(This article is excerpted from a longer essay written nearly fifty years ago, in 1955, a year before his death, by Azriel Carlebach, the founder and editor of the Israeli daily Yediot Ahronot, and later of the daily Maariv.)
The basic error in our approach to Muslims stems from provincial thinking. The ignorant fashion in which a majority of political leaders see other nations in their own image overrides the truth that cries to the heavens from the world of Islam for over a thousand years. This simple truth is that between the world of Islam and the world of the West there was not and will not be any understanding.
I am not referring to the religion of Islam as such, but to the influence of Islam on social life, on the sense of the world of its believers and their relations with other people. Fifty and sixty generations have been trained to violate that aspect of human nature which seeks to defend the rights of the individual. Muslims do not desire a better world. The concept of historical progress does not exist in Islam. This discourages innovation and initiative. One does not concern oneself with asking why things are as they are. One does not try to improve things. One does not seek to go beyond the words of Allah. To follow those words is to create a righteous world. Its arbiters are the commentators, the interpreters, the mullahs who are as full of citations as a pomegranate is of seeds.
If Islamic countries are rich in natural resources but poor in standard of living, it is not because they lacked the means of development. The motives that push the Western individual to produce more were strangled in the heart of Islamic man. For two or three hundred years Western culture defended itself. But in the last generations Europeans grew tired and were lulled in a fatal error--to see Muslim man in their own image. By now hundreds of millions of Muslims have established themselves throughout the world.
The danger to the West lies in the psychology of Muslims who live in a world of fantasies and have paroxysms of inferiority and dreams of greatness. They are propelled by visions of a holy sword that sees what is intrinsic to Western culture as antithetical to Islam. The danger of Islam for the West is vastly greater than that posed by Communism which shares much more of the rational thought processes of the West.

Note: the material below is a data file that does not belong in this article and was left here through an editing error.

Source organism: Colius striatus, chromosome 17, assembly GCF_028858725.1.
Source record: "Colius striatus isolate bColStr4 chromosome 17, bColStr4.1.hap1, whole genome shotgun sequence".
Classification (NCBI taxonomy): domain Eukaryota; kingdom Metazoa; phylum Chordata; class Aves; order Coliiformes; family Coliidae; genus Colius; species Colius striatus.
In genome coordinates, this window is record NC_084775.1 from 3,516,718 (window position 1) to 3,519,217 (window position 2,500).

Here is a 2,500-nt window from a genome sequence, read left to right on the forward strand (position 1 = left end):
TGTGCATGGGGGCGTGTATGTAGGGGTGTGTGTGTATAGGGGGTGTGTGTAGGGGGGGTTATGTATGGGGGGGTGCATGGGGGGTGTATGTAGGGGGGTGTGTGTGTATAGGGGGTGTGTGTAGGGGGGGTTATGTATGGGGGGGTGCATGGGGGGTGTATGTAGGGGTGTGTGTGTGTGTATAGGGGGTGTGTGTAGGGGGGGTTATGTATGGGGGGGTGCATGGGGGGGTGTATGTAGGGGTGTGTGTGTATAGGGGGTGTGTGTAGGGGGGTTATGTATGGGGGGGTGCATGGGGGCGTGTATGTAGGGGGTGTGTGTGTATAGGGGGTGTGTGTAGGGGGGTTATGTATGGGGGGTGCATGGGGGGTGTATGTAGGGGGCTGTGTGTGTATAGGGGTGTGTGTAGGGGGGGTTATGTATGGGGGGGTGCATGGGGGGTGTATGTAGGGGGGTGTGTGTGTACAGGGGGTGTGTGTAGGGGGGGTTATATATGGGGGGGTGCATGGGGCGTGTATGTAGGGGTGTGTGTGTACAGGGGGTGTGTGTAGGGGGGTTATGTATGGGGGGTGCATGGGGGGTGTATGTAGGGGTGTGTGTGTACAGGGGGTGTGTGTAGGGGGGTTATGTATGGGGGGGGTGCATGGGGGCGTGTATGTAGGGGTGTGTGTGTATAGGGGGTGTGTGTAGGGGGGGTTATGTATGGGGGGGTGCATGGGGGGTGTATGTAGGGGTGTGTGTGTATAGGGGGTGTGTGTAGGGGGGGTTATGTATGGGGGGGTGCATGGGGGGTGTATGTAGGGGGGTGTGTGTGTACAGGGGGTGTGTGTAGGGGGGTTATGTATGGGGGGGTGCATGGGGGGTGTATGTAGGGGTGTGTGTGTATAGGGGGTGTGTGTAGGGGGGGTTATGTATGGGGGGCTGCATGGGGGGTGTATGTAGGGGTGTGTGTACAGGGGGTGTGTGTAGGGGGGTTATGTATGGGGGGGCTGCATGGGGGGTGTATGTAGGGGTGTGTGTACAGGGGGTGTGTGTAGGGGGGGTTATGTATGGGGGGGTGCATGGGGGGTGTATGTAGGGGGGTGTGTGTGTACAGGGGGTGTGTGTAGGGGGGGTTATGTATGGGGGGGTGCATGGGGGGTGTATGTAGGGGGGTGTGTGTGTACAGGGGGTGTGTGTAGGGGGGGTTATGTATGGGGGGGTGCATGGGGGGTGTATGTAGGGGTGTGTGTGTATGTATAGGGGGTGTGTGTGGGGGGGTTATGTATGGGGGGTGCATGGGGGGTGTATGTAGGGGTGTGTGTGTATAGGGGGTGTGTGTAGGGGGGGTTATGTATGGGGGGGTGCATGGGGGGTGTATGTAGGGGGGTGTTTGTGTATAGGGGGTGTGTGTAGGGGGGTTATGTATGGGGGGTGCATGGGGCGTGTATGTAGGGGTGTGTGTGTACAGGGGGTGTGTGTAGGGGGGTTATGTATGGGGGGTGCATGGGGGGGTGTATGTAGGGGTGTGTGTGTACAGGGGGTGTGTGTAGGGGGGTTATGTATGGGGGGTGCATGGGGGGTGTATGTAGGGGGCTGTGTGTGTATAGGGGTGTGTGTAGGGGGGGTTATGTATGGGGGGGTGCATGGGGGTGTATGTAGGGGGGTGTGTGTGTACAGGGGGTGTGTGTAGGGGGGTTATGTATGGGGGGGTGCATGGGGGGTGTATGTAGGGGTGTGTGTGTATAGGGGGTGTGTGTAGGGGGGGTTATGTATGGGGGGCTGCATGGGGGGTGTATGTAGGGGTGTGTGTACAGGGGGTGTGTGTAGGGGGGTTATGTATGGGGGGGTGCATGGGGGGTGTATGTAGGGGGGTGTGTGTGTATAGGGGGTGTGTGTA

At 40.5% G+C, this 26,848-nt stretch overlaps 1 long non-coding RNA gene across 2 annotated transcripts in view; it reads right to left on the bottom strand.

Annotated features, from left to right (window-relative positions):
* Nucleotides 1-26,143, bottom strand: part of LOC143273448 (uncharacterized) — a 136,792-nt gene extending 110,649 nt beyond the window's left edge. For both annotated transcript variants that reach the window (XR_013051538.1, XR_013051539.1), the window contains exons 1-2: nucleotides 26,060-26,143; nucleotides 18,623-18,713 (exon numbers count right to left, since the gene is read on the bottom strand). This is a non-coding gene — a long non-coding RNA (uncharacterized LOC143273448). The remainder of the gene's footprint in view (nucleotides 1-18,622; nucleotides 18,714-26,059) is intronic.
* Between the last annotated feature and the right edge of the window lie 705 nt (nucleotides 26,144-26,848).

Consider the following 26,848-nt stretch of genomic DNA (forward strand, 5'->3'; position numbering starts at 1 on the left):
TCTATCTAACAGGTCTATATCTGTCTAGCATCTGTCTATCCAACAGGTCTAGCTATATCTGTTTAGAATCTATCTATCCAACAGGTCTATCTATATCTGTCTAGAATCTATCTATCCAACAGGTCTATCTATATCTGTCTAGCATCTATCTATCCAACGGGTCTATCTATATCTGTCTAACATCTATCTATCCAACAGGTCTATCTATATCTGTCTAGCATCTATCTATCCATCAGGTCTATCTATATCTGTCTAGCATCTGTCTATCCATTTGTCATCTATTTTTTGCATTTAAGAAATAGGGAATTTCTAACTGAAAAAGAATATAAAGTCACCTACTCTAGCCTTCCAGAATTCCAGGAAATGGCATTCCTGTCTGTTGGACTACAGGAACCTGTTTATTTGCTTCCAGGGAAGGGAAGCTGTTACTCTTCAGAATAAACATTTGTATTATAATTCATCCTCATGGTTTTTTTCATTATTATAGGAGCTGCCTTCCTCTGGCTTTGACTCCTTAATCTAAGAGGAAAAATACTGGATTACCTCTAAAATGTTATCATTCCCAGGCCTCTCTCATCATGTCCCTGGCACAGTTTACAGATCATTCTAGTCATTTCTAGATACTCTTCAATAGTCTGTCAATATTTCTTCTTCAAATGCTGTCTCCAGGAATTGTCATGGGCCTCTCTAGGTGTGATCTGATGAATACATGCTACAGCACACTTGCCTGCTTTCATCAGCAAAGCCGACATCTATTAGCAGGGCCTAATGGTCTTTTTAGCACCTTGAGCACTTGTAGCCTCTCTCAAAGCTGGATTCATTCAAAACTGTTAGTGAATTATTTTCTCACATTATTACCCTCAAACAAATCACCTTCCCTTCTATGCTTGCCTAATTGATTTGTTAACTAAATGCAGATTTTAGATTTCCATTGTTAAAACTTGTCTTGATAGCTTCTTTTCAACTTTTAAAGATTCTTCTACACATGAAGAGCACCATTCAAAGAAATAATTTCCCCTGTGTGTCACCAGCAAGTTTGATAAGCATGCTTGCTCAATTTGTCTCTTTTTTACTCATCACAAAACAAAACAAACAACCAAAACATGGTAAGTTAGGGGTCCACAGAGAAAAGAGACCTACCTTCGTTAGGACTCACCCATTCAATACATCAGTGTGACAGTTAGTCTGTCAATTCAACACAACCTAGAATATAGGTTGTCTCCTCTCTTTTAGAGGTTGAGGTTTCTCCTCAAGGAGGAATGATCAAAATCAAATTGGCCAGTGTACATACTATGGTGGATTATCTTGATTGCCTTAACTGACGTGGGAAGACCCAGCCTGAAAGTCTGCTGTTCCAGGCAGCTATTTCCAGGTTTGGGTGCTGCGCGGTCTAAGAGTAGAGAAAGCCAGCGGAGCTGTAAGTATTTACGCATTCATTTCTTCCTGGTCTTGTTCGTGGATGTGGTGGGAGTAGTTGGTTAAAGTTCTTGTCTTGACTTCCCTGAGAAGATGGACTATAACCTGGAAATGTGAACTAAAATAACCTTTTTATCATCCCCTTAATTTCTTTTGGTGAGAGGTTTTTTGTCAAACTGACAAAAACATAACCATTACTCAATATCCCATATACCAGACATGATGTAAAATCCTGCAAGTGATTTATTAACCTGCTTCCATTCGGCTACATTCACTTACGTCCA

All this should be understood throughout the West. But this recognition of the nature of Islam does not exist anywhere, not even among us in Israel. One can forgive the ignorant people in the U.S. State Department but our error is inexcusable. We are obliged by our existential situation to know, yet we continue to blind ourselves. If we help the world draw a picture of the Arabs as we would wish them to be, not as they are, we compound our unforgiveable stupidity. We falsify the picture and reduce the conflict between ourselves and the Arabs to a matter of borders. We tell ourselves that the conflict with the Arabs is really political. Then we present rational arguments which are comprehensible to Europeans. The Arabs also present their position with arguments acceptable to the Western mind. But the truth is, as we must know, that this is not an ordinary political dispute, and if there were no refugees and we had not conquered territory, they would oppose us with exactly the same force and determination.
Above everything we sin to the world and ourselves with our inability to grasp the nature of the conflict. Dozens or even hundreds of victims killed on our borders are a calamity for us. But they are not a disaster for the nations of the world. Most of the world's statesmen in the majority of the world's capitals can still sleep peacefully. We are partly at fault tor not attempting to raise awareness of the approaching global devastation of which we are merely marginal accidental victims. Failing to even make the effort to convey to the free world this information, we may fall the first victim.
from "You Can't Come To An Understanding" by Azriel Carlebach.
The above is translated and excerpted from Nativ, which reprinted Carlebach's article in its January 2002 issue.